It is what lies behind statements like these by white Americans:
- My family never owned any slaves.
- It is too late to give back the land to the Indians.
- My family was not in the South during all those lynchings.
- The Arabs took part in the slave trade too.
- Blacks owned slaves too.
- Most societies throughout history have had slaves.
And so on.
For white Americans this sort of talk comes up in relation to blacks, Native Americans and sometimes even American foreign policy. It has become a part of colour-blind racism and the blinder sorts of white patriotism. For the British this sort of talk comes up with the British Empire. I imagine white South Africans do something like it too.
These statements may be true so far as they go. They make sense too: you cannot blame someone for the sins of his father – or even for the sins of others of his race.
And yet something is not quite right. Even white people sense it. Why else bring up the Arabs or slave-owning blacks? Why make the defence just in terms of one’s own family and not white people or America in general? And why does the subject come up at all?
A sense of guilt is at play. White guilt.
But if one’s family never owned slaves then why feel guilty? Or even if they did own slaves it was long ago, so again, why the guilt? What is going on?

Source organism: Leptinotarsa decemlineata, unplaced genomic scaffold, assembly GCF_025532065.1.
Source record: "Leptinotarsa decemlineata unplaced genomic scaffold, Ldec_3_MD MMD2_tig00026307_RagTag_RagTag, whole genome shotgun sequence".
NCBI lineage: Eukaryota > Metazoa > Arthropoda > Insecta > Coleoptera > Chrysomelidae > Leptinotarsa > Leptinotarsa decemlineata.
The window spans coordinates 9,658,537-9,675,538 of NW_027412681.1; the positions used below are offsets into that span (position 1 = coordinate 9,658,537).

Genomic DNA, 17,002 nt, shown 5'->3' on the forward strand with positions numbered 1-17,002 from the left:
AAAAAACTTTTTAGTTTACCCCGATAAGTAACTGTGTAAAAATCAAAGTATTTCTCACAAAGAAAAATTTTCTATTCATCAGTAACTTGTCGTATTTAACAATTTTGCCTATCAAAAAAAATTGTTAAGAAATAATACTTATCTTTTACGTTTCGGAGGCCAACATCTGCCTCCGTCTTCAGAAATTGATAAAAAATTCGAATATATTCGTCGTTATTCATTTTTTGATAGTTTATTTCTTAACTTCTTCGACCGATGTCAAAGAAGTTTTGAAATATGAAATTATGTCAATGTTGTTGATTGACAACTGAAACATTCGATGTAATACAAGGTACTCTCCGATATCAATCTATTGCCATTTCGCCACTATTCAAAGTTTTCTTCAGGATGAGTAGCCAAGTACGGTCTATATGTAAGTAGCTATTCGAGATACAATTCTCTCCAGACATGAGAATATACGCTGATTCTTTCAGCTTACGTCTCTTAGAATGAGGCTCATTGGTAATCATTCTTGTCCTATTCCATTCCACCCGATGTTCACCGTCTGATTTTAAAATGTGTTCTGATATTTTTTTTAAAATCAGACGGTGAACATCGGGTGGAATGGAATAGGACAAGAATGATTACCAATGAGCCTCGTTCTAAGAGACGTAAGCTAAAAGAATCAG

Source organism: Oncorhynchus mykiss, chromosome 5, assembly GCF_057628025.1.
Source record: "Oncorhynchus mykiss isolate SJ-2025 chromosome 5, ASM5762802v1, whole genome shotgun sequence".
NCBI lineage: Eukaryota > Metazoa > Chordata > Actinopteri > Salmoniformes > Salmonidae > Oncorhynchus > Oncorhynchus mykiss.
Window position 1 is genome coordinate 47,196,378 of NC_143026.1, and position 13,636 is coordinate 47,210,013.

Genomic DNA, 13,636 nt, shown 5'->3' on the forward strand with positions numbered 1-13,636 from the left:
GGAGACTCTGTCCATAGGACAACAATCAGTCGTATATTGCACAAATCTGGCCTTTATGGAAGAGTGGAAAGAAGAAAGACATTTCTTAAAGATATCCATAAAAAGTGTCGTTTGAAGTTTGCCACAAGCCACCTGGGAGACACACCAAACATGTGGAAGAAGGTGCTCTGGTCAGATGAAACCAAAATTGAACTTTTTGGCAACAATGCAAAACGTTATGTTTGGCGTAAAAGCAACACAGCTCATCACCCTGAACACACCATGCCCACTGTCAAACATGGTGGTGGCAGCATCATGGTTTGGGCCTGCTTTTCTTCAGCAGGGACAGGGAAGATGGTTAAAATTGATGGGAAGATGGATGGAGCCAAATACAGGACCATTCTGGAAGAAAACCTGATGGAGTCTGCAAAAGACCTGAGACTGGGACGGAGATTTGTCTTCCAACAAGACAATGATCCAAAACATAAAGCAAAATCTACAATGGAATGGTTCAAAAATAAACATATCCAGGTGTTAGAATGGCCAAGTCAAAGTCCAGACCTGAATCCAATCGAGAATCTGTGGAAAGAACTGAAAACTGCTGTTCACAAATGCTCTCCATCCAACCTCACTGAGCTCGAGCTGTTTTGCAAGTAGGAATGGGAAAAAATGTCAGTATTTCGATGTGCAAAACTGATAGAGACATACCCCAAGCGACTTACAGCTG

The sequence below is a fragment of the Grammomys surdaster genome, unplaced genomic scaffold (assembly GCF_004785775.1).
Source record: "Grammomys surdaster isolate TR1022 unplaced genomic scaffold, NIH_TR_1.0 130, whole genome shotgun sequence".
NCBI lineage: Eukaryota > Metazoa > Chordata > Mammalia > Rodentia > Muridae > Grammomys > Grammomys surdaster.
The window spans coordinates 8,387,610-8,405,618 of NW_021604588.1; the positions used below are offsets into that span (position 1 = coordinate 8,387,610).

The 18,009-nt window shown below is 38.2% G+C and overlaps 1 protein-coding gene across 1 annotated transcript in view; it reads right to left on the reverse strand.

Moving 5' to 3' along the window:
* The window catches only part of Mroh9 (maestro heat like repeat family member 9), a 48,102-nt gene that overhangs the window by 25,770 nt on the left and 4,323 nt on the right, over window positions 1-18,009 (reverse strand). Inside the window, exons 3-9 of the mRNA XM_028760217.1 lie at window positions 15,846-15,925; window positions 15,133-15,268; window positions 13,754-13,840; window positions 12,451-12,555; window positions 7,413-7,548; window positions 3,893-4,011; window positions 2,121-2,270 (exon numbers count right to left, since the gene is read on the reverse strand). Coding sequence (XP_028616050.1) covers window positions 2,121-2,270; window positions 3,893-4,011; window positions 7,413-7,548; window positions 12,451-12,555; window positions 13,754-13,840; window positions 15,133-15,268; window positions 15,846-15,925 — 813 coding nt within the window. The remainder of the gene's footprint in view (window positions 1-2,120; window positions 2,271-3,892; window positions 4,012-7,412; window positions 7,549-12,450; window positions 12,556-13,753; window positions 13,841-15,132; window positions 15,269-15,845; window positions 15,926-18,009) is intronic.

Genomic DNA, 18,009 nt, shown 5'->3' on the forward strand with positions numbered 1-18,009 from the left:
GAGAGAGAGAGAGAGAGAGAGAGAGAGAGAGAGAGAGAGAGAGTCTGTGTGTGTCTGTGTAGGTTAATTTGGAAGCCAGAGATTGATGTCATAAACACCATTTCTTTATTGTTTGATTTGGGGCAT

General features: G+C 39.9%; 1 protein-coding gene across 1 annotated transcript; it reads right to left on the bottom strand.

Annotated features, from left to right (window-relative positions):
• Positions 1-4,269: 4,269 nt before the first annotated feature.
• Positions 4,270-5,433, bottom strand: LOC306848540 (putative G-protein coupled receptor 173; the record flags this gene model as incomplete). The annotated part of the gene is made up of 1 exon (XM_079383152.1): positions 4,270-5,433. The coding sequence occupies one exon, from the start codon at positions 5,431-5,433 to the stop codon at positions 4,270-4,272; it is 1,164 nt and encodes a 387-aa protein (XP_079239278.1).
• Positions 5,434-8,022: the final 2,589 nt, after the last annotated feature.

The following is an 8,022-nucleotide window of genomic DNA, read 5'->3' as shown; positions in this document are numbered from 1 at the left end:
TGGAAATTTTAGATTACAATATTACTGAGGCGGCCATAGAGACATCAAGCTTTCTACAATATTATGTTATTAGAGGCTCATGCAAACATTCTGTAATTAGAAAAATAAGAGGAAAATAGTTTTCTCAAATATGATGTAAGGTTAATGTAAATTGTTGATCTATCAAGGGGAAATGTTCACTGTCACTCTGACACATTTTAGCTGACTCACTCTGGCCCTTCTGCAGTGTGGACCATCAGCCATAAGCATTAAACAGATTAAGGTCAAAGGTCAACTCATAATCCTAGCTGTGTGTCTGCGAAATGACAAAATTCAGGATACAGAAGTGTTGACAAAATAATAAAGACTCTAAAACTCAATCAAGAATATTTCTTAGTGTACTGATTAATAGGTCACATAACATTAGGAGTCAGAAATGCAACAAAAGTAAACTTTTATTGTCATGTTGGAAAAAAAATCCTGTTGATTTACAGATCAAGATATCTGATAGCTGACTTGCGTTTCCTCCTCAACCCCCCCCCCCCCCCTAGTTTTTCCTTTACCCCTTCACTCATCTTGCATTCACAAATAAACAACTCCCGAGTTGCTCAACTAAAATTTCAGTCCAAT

It is like this: if your father robbed banks before you were born, it would be unfair to put you in prison for it. You had nothing to do with it.
But what if you knew that your family’s fortune, your wealth, came from the banks he robbed? You would feel guilty. And you would be right to feel that way: by knowingly benefiting from the crime you have become party to it.
The easy thing to do is the keep the money and push the sense of guilt to the back of your mind, trying to soften it or cover it over with statements like, “I had nothing to do with it”, “That was a long time ago” or “Back then even the police chief and the mayor were on the take.”
The hard thing to do would be the right thing to do, the only way to get rid of the sense of guilt in an honest way: to somehow make it right with the banks he robbed.
Edward Ball, whose family did own slaves, something he wrote about in his book “Slaves in the Family”, said it best:
To live with the advantages of white skin in America is to benefit from the old slave system.
Many whites know that in general they are better off than blacks and deep down they know why.